To the uninitiated the internet hype and videos from Gatebil fill you with you both excitement and frustration, yet again you missed another event but you have just begun planning your trip across Europe for the next event. Well for the last few years I was in that camp, I was the uninitiated. That was until July this year when I made the trip with fellow photographer Bill. Both Gatebil virgins, both had had enough of watching videos and hearing stories, it was our time to go and see what the fuss was about. Writing these posts makes me feel reflective, I felt like I didn’t get what I wanted out of Gatebil, I felt like I failed in my duties as a photographer to effectively convey they emotions and atmosphere of the event, But a few months down the line, looking back through what I captured, I did ok, I did captured enough to spark memories and emotion looking through these photos, to me as a pretolhead, this is what I get excited about. The test will be, whether you like them. Here are my favourites from the track action. Enjoy.
Feast your eyes on this green eyed monster! I was lucky enough to be given the opportunity to shoot this Mustang RTR. I even got to drive it! Having never been “that fussed” about modern American Muscle cars, this one caught me completely off guard. This is how a Mustang should look/sound/drive. There is something to be said about this 600bhp in a Ford. The insane power with completely normal and familiar surroundings in the cabin. It is like inviting a serial killer round for coffee – completely relaxing but at any moment, it could all get too exciting. A BIG thanks (or high five) to Vaughn for lending the car to Monster and for them to let Fueltopia shoot it.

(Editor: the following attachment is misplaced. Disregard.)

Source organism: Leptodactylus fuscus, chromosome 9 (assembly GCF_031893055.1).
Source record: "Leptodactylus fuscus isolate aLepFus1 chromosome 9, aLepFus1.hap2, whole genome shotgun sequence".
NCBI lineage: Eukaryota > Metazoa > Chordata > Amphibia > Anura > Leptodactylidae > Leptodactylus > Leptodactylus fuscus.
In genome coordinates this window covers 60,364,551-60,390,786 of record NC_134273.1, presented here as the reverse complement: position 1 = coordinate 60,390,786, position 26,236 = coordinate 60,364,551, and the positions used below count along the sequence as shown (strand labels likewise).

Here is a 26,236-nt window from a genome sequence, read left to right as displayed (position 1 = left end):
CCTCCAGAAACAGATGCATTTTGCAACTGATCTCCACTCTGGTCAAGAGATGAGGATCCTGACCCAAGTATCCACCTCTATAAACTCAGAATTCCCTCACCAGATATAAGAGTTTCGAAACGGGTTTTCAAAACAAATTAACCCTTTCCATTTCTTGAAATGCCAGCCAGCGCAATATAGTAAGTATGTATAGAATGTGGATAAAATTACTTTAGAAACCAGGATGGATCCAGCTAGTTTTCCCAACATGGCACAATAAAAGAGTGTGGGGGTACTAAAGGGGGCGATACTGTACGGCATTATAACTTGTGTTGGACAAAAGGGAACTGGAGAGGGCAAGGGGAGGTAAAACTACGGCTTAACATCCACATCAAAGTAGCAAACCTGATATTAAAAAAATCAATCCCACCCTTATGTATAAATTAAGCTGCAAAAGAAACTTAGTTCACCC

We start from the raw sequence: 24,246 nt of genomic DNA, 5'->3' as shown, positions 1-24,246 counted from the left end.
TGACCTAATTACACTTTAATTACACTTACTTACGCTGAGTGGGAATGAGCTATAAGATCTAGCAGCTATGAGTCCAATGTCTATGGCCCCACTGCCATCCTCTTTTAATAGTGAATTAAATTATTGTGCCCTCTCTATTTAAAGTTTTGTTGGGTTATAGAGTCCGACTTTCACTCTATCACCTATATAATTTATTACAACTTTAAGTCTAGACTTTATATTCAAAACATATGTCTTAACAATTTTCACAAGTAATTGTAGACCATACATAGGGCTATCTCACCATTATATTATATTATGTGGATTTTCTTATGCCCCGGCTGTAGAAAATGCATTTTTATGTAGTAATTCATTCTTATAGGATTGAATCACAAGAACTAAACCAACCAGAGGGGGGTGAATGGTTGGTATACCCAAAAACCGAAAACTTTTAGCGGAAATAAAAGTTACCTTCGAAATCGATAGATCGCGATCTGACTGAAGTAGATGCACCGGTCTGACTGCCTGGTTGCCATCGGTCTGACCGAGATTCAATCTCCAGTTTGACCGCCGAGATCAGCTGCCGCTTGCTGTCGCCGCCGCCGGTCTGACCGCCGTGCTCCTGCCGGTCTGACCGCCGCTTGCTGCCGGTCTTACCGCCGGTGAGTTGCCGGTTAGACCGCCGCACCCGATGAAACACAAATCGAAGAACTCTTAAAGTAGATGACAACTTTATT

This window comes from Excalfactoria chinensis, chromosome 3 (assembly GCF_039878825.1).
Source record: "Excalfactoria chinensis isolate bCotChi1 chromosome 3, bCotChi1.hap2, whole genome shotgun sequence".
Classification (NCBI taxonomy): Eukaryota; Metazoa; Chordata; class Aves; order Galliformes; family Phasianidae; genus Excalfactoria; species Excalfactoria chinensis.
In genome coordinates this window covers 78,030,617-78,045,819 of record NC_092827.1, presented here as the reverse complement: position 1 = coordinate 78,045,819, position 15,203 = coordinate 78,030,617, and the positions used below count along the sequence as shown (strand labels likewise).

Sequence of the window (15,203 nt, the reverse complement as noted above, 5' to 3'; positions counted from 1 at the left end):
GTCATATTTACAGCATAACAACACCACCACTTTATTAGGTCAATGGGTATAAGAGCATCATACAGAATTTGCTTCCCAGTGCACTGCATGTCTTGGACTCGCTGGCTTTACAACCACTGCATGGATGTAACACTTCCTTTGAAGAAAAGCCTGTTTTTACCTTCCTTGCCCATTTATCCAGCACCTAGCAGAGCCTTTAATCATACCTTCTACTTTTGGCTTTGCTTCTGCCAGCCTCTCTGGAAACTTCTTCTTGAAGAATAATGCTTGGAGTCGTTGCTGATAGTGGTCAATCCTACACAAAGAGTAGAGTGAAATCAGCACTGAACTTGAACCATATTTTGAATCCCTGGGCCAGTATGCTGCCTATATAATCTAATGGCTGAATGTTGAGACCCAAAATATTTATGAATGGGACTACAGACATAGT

Welcome ladies and Gentlemen to The Smoke. The last time the capital saw this much smoke was during the Great Fire of London in 1666 and I can tell you back then it wasn’t caused by tortured rubber on scorched asphalt. The Smoke seen here today was thanks to Drift Allstars. If you follow me on facebook then you will know that I pretty fond of the event that took place in Stratford, London. However I want to show you some of my favourite shots from the weekend and why it was such a good weekend for me. During the course of the weekend I decided to change my shooting style a little bit. I was armed with a 300mm f/4 L IS USM lens and for the most part of Saturday, it did not leave my camera. This meant that I was shooting with slightly faster shutter speeds than I normally would use. Consequentially I ended up with far more “keepers” than normal. So when I returned on that Sunday I thought that as I had covered a lot of the “safe” shots that I wanted, I could spend the day dicking about. I therefore proceeded to use all the lenses I had with me which was my trusty 50mm f/1.4 USM – my beloved 135mm f/2 L USM and the 300mm f/4 L IS USM which rent from Lens Locker. I also experimented a lot more with shutter speeds using super fast shutter speeds and some super slow shutter speeds. I think the highest I went to was 1/1250th of a second and down to 1/10th of a second. As a result I have a lot of shots that look very different and it was kind of like re-discovering photography for me. Trying new things out, making mistakes and learning. I will definitely be doing it again next time!